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Scenario: it's just past your bed-time, you've been a good little boy or girl and Mummy and Daddy have said you can listen to one more song before lights are out. What song will you choose? Why, you would choose none other than "The Great Barrier Reefer", a whopping near 80-minute monster that is also the debut album for the marvellously named Bongripper. The song has the added advantage of telling you a brief bed-time story from Revelations in the New Testament over a gentle one-note strum loop in its first seven minutes before launching straight into the music proper. The story is relayed in a peculiar multi-tracked distorted vocal that mimics the voices that might exist in your head if you were possessed by demons.
The main body of the track crashes down just before the last of the voices finishes speaking and it's an almighty shock indeed: thunderous, crust-laden riffs hit you like almost crumbly concrete tombstones and pound your head repeatedly, aided by relaxed yet quite precise drumming. The guitar sound is thick with sharp-ish noisy crunch. As the track proceeds at its steadily accelerating pace (surprisingly fast for a stoner doom / sludge metal band), the guitars become increasingly busy and take on the air of a turbulent acid-rain shower cascading down in the background, the drums are positively jaunty and a clean-toned bell-like guitar melody starts up. The rhythm changes, becoming choppy at times, and the drum-beat changes too, speeding up the song and changing the mood from serene and laid-back to frantic and near-deranged. The track passes through experimental stages such as one at about the 20th minute where the only instruments playing are two guitars, one distorted and bleeding raw texture, the other very clean, pure-toned and dreamy and tranquil in mood while its counterpoint twin tears itself apart.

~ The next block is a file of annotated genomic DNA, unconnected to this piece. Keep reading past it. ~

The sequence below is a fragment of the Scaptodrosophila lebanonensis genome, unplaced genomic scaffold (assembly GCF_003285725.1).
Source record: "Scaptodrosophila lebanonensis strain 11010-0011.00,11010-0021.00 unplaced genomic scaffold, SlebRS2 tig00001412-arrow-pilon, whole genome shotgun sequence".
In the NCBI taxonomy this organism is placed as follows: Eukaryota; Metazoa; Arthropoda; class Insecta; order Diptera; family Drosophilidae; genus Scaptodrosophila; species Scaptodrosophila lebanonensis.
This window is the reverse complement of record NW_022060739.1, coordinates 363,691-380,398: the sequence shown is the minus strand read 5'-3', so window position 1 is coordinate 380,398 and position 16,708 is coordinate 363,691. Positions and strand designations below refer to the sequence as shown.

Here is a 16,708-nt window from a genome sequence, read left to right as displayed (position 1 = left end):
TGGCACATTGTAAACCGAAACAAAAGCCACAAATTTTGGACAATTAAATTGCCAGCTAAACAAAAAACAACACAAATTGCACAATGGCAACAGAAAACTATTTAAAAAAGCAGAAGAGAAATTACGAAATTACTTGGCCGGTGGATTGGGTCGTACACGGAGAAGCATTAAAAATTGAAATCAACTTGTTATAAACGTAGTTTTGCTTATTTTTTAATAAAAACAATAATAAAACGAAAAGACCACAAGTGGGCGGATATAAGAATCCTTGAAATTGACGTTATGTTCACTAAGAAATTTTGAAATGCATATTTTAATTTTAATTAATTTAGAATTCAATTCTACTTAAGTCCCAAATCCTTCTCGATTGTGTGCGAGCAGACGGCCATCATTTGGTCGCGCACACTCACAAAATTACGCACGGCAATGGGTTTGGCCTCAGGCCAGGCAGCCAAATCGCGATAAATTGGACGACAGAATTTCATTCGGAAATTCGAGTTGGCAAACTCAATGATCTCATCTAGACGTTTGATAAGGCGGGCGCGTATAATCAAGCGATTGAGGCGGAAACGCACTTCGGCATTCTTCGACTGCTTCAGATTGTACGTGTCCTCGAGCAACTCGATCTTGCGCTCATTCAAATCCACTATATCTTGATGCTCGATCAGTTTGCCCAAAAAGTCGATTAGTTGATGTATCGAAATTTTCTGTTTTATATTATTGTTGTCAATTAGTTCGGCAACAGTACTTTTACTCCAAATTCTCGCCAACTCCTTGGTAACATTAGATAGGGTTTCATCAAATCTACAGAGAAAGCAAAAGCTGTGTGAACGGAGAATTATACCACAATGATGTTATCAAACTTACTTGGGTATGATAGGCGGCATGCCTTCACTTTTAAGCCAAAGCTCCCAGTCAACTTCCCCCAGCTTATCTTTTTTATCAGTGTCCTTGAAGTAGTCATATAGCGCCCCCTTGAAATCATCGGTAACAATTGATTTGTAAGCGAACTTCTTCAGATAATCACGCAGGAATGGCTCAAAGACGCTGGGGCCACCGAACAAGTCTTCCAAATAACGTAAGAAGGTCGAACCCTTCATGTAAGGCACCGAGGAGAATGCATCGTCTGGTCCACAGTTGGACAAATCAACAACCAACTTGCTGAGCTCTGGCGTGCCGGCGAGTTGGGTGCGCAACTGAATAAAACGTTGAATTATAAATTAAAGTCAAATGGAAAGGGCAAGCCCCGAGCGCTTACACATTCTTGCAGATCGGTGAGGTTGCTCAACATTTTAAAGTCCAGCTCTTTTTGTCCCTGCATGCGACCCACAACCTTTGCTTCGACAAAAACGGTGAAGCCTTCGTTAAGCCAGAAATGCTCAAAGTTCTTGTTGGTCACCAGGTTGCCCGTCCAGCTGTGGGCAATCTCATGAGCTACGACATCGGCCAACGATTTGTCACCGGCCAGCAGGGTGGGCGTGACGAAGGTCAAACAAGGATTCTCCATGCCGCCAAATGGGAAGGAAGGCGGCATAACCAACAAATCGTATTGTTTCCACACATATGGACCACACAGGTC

An excellent section comes at the 25th minute, dominated by a repeating loop of pummelling drum-beats which the guitars imitate and with the help of effects convert into something very spaced-out and deliriously mind-spinning. There follow about 17 minutes of crazed space sludge guitar flying high in the air and clean raindrop guitar tones going splish-splash about in no particular direction while the percussion forges ahead with its own demented exploration of rhythm texture and pace amid crazed cymbal crashes. The music comes to a near-climax but withdraws teasingly into another outburst of drumming and cymbal chaos and chuggy motorik guitar texture. Past the halfway mark and the music enters a relaxed, desert-beach-hazy mode in which a lazy acoustic guitar loop repeats over and over with echoing licks ascending into space like runaway balloons.
The music changes again and again and astute listeners will have noticed that each section of the music, lasting at least 5 or 6 minutes and sometimes as long as 20, is based around a repeating riff or rhythm loop that gradually but insistently unravels or increases in intensity or mood until it becomes unrecognisable and the musicians have gone in different directions, rather as though they started at the point of the Big Bang and then everything zoomed out, expanding and spinning out variations and their variations as it does so. Generally the music speeds up, becomes choppy and unhinged, the mood is more excitable and listeners will think anything and everything that can happen, will.
If the Bongripper fellers recorded this entire track in one take (give or take a few polishes here and there), then they certainly put in a lot of effort and concentration to wring out of disparate pieces of music strung together in linear fashion something that feels quite unified, whether it be in the similar structural approach of each section of the music or in the way each succeeding section seems to build on the previous section in complexity and mood. Initially the different sections retreat from what would be their climaxes but each section gets closer and closer to the pyrotechnic stage until at last the expected Mother of All Explosive Climaxes arrives and it's a very beautiful thing to behold.
Perhaps the music could have been edited for length and the whole thing made a bit tighter but personally I don't mind the track being so winding and leisurely in parts. Some listeners will find it too long and others too short. From a purely technical point of view, I think the piece could have been separated into numbered tracks for ease of listening - but then children will be robbed of that one last song before bed-time and I wouldn't like the poor kiddies to curse me for that suggestion.